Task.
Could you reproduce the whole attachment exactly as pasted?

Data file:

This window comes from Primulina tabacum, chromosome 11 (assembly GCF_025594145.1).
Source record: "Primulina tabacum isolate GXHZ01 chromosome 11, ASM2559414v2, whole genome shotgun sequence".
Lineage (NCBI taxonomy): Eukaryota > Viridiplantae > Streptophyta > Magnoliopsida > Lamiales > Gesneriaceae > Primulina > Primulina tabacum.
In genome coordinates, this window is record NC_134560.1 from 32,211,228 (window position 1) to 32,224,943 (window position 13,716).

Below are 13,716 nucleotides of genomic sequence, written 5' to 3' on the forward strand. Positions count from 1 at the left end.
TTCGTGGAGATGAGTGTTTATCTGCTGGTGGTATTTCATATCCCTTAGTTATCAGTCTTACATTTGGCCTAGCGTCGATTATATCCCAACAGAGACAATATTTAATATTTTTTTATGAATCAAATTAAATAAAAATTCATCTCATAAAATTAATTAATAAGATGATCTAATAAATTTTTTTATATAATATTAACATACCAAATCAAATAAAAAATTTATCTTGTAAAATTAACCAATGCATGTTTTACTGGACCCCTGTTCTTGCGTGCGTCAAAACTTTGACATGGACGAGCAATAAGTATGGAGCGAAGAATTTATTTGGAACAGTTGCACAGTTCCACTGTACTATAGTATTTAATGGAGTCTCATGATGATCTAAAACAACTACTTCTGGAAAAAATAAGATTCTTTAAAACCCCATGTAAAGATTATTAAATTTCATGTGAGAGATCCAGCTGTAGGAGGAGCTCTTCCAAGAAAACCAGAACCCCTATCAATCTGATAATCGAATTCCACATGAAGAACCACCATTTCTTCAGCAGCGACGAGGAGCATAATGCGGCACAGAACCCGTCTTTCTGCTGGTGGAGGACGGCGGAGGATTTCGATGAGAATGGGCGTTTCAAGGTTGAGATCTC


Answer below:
This window comes from Primulina tabacum, chromosome 11 (assembly GCF_025594145.1).
Source record: "Primulina tabacum isolate GXHZ01 chromosome 11, ASM2559414v2, whole genome shotgun sequence".
Lineage (NCBI taxonomy): Eukaryota > Viridiplantae > Streptophyta > Magnoliopsida > Lamiales > Gesneriaceae > Primulina > Primulina tabacum.
In genome coordinates, this window is record NC_134560.1 from 32,211,228 (window position 1) to 32,224,943 (window position 13,716).

Below are 13,716 nucleotides of genomic sequence, written 5' to 3' on the forward strand. Positions count from 1 at the left end.
TTCGTGGAGATGAGTGTTTATCTGCTGGTGGTATTTCATATCCCTTAGTTATCAGTCTTACATTTGGCCTAGCGTCGATTATATCCCAACAGAGACAATATTTAATATTTTTTTATGAATCAAATTAAATAAAAATTCATCTCATAAAATTAATTAATAAGATGATCTAATAAATTTTTTTATATAATATTAACATACCAAATCAAATAAAAAATTTATCTTGTAAAATTAACCAATGCATGTTTTACTGGACCCCTGTTCTTGCGTGCGTCAAAACTTTGACATGGACGAGCAATAAGTATGGAGCGAAGAATTTATTTGGAACAGTTGCACAGTTCCACTGTACTATAGTATTTAATGGAGTCTCATGATGATCTAAAACAACTACTTCTGGAAAAAATAAGATTCTTTAAAACCCCATGTAAAGATTATTAAATTTCATGTGAGAGATCCAGCTGTAGGAGGAGCTCTTCCAAGAAAACCAGAACCCCTATCAATCTGATAATCGAATTCCACATGAAGAACCACCATTTCTTCAGCAGCGACGAGGAGCATAATGCGGCACAGAACCCGTCTTTCTGCTGGTGGAGGACGGCGGAGGATTTCGATGAGAATGGGCGTTTCAAGGTTGAGATCTC